How to Harvest Peas

Garden peas are shelled and the pods are discarded. image by Sanja Gjenero/


Three major variety of peas are grown in the home garden: sugar, snap and garden. Sugar and snap peas are picked early in the season and the whole pod is eaten. Garden peas are grown a bit longer before harvesting. The picked peas are shelled (the pods are discarded) and the peas inside are eaten. After the harvesting period passes, any remaining sugar and snap pea pods can be grown as garden peas. Expect to begin harvesting your peas anywhere between 50 and 70 days, depending on variety.

Sugar and Snap Peas

Step 1

Harvest sugar and snap peas at least every other day. Pick sugar peas just as they begin to get fat, and you can easily break the pods like you can with string beans. Pick snap peas when they are still flat but have grown to their largest potential size, which depends on their variety. This usually occurs about five to seven days after the plant flowers.

Step 2

Let the pea plants continue to grow if you missed their prime picking time: The pod will be too fibrous (tough) and cannot be eaten. For sugar peas, simply let the pods continue to grow until they get fat and round with mature peas inside. For snap peas, break the old pods off. The plant will continue to make new pea pods, which will be larger the second time around.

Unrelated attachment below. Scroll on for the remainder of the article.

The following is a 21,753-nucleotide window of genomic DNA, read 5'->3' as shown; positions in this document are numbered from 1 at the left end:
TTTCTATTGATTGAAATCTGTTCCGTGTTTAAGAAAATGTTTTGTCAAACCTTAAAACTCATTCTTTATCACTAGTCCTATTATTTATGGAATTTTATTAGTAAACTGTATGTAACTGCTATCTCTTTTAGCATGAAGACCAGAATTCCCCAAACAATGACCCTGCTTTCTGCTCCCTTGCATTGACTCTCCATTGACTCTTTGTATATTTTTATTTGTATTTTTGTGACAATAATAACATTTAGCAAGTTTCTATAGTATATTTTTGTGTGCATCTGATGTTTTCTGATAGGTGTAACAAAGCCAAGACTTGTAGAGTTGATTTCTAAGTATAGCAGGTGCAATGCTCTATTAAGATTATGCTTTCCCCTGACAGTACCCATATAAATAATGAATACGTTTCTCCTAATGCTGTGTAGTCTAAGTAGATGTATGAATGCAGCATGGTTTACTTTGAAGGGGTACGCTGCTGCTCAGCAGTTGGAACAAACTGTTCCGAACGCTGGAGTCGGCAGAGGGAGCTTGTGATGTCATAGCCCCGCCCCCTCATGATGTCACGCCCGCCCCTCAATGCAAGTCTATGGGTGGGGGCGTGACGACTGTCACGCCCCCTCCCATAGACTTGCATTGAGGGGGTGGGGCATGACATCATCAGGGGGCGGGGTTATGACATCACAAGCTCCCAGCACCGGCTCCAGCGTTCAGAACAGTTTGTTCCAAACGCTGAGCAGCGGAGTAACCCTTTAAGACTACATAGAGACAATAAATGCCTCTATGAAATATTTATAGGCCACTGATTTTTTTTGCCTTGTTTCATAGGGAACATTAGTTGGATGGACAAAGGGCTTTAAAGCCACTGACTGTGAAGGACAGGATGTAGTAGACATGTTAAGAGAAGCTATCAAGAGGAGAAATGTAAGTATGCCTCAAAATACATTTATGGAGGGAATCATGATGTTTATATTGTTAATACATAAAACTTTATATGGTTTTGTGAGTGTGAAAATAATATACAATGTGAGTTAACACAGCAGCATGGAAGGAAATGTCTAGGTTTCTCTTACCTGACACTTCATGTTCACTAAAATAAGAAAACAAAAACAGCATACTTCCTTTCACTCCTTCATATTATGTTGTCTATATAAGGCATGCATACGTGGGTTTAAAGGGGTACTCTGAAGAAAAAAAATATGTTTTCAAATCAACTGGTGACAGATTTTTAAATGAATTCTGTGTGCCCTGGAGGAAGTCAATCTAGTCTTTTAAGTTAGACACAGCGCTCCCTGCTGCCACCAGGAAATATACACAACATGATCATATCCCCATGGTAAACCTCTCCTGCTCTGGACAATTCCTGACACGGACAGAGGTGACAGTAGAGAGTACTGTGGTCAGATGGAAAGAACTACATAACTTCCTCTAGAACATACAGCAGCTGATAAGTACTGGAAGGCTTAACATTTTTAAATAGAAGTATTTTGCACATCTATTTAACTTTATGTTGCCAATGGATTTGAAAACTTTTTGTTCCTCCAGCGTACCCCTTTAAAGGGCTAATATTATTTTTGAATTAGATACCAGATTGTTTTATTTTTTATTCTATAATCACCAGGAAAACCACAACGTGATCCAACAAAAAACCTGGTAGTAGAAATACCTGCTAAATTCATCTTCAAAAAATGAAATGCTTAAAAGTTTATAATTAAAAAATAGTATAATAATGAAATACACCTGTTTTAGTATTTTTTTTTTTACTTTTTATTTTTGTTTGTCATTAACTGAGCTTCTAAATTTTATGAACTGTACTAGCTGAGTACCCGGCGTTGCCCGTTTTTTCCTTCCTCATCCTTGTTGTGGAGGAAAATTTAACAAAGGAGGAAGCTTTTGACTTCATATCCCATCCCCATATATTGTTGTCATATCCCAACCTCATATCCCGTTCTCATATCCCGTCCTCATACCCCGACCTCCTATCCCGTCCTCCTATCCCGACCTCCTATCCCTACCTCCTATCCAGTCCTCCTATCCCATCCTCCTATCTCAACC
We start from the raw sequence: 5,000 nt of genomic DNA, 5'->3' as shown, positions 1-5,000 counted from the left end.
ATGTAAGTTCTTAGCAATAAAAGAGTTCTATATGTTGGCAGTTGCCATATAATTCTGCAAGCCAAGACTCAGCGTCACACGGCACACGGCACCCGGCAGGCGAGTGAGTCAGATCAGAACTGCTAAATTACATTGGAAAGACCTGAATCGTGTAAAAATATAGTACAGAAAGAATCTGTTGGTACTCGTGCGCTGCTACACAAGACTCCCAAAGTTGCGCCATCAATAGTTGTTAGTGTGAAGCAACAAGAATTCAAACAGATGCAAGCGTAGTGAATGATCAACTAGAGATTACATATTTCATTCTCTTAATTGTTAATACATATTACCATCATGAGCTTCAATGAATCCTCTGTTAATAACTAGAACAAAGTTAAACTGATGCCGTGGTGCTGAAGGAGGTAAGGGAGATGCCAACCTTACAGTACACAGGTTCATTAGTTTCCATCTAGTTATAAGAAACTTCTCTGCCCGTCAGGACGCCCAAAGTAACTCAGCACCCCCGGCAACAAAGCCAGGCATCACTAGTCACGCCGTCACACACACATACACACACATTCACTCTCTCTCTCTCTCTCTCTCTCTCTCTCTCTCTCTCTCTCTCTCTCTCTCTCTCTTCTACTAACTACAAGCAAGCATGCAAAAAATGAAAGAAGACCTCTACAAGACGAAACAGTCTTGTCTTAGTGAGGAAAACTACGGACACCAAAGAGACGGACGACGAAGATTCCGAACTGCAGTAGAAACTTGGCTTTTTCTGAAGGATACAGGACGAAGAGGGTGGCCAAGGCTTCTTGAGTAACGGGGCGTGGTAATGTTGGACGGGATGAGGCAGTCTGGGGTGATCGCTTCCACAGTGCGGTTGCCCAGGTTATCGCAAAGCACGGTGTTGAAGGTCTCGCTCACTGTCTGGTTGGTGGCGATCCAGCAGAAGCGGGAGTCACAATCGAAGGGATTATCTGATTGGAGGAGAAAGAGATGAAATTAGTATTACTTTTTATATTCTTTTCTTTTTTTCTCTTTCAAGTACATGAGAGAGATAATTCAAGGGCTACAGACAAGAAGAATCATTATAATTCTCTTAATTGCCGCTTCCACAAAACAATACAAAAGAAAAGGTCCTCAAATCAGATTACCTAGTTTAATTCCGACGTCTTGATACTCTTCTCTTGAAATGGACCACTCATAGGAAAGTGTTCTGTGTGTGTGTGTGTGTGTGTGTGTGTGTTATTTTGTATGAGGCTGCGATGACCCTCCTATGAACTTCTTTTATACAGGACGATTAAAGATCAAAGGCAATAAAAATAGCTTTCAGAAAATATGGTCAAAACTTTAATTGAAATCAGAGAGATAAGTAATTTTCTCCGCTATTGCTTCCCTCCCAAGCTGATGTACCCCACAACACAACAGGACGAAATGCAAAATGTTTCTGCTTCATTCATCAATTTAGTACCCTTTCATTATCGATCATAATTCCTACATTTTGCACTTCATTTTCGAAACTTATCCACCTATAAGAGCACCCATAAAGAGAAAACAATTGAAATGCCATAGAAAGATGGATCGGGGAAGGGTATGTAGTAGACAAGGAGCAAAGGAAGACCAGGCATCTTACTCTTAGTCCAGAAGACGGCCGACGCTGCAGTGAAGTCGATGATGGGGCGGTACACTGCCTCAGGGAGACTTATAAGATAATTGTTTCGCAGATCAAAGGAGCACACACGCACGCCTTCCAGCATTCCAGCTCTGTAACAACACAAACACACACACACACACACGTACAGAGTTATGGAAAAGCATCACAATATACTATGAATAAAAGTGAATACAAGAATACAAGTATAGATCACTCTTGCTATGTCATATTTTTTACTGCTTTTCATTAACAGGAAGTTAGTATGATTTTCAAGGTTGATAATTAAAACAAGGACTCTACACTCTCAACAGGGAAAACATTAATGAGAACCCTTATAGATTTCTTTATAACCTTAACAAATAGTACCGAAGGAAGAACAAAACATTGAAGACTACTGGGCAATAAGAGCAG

Step 3

De-string snap peas. Some varieties will have a fibrous string running along the seams. This must be removed before cooking or eating. These varieties can be stored in the refrigerator for up to two weeks.

Garden Peas

Step 1

Harvest swollen, rounded pea pods immediately. Doing so will mean the peas inside are still immature and tender. If the pea pods are left on the vine past this point, the peas inside will mature and grow hard.

Step 2

Pick the pods every other day to ensure the interior peas do not mature. Snap them off at the bottom of the stem. If you do not damage the plant, it will keep growing new pods throughout the season.

Step 3

Harvest garden peas shortly before you plan to cook or eat them. They do not store well once removed from the pod.


  • University of Illinois Extension
Keywords: harvest garden peas, harvest snap peas, harvest sugar peas

About this Author

Melissa Lewis is a former elementary classroom teacher and media specialist. She has also written for various online publications. Lewis holds a Bachelor of Arts in psychology from the University of Maryland Baltimore County.

Photo by: Sanja Gjenero/